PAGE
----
This is poisonous to society because it rewards people for having certain characteristics and can create, “horrific power that accompanies the enforcement of the conventional binary.” Additionally, these castes often limit and dictate our choices in television viewing by defining certain channels, times of airing, and charge for premium access. For example, television programmers dictate who is able to watch soap operas by playing primarily during them midday on weekdays to target stay-at-home-mothers. However, by playing soap operas in this time slot, programmers negate the possibility that someone like my business man dad would be interested in indulging in this programming. Programmers must assume that housewives are primarily interested in watching soap operas during the midday when in reality, each housewife could be individually more interested in cop shows or sporting events (I know I would be). These assumptions create a cycle that keeps viewers watching their assigned shows and inside their castes based off markings of gender and status.
It is easy to see the effects of these gender regulations and markings on the character of Dan Humphrey. In the first few seasons of the show, Dan and Serena attempt to date and are seen as star-crossed loves restricted by class. The couple disagrees throughout the first season because Serena has life easy and Humphrey cannot relate to that. Serena’s best friend Blair even confirms their incompatibility by pointing out he will never become like the men of St. Jude’s because he is too in touch with his poetic, brooding side (Dan is also known as a writer on the show). Dan is immediately shunned from the world of the Upper East Side simply because he doesn’t fit the superficial mold of what an Upper East Side “man” is. He is judged on his differences, rather than his similarities, and upon the assumption that different is bad.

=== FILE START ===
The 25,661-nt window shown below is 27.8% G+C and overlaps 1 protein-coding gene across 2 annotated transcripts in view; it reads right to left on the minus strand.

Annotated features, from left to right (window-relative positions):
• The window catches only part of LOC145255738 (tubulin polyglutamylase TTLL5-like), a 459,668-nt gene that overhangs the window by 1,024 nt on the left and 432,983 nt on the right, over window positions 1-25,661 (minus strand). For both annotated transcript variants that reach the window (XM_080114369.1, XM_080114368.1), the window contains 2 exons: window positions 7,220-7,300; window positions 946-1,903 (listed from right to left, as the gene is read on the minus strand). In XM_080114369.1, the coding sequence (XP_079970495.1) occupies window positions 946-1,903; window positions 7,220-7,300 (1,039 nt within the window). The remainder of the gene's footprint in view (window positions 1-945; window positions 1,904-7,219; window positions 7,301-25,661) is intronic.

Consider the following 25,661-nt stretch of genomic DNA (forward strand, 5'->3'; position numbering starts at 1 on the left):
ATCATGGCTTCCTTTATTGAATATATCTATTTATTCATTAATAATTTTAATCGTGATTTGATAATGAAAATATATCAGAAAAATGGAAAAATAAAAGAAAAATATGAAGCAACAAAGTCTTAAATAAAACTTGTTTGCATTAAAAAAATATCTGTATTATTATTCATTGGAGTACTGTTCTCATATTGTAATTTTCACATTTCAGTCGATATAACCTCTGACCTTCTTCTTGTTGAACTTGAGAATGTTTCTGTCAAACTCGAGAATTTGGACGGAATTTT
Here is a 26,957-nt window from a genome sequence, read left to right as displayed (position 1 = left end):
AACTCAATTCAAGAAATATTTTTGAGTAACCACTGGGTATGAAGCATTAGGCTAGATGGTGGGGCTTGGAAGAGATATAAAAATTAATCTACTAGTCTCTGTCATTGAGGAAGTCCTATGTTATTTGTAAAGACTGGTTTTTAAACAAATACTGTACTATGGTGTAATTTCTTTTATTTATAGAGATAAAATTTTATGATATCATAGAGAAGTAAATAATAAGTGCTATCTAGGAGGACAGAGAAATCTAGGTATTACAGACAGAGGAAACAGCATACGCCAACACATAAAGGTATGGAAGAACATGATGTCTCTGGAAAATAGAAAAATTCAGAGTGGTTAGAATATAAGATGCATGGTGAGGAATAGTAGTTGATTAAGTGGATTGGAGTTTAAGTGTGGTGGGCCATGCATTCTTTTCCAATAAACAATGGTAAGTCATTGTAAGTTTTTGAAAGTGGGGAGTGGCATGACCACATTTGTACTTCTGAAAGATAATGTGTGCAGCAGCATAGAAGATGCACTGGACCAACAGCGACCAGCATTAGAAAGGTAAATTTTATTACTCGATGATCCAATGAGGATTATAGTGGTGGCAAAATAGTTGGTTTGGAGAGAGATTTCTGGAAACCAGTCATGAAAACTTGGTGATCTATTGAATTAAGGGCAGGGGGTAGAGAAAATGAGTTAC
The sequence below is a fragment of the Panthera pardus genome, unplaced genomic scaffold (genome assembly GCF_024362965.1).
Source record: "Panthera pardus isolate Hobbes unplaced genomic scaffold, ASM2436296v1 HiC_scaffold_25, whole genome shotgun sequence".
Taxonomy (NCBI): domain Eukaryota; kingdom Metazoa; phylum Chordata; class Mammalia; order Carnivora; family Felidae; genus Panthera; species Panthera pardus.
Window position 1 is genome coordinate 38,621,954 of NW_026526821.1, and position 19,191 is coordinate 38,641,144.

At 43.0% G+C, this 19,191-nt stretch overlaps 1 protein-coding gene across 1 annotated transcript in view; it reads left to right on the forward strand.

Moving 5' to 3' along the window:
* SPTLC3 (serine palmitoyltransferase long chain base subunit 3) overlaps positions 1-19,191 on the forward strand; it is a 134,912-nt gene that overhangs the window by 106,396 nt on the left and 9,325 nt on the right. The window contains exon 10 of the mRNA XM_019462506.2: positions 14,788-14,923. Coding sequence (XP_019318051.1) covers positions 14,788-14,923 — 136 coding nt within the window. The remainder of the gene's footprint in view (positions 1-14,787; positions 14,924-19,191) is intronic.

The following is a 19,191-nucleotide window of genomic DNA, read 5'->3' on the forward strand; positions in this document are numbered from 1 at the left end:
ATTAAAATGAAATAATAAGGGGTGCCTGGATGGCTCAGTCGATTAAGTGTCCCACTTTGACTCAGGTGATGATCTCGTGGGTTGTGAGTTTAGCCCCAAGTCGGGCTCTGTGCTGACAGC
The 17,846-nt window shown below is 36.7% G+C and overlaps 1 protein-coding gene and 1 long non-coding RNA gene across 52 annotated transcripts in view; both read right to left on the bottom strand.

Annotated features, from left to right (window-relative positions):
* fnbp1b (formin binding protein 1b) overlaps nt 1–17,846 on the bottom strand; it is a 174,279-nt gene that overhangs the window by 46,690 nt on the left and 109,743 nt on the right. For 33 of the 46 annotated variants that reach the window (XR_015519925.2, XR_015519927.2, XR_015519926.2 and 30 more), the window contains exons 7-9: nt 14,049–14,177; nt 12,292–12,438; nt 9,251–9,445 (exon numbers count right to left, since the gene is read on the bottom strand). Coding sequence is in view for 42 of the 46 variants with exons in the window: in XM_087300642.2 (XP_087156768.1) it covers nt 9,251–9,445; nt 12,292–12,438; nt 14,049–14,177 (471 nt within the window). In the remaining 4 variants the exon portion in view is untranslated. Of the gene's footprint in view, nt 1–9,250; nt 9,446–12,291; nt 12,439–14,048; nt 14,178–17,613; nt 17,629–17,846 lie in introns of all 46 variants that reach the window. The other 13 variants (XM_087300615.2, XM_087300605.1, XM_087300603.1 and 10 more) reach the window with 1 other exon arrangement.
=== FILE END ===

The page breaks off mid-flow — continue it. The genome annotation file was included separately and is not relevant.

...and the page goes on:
Even though the scale differentiating between masculinity and femininity is becoming more ambiguous, thus allowing for more diversity, shows like Gossip Girl and many others still reinforce gender expectations for males and females that naturally create exclusions. These expectations are detrimental to society because they create a social hierarchy that is an inaccurate reflection of reality. To create a more equal construction of acceptable gender balances, we must make the programs with ambiguity more prominent and create a new norm.
D’Acci, Julie. “Television, Representation and Gender.” The Television Studies Reader. London and New York: Routledge Taylor and Francis Group, 2004. 373-88.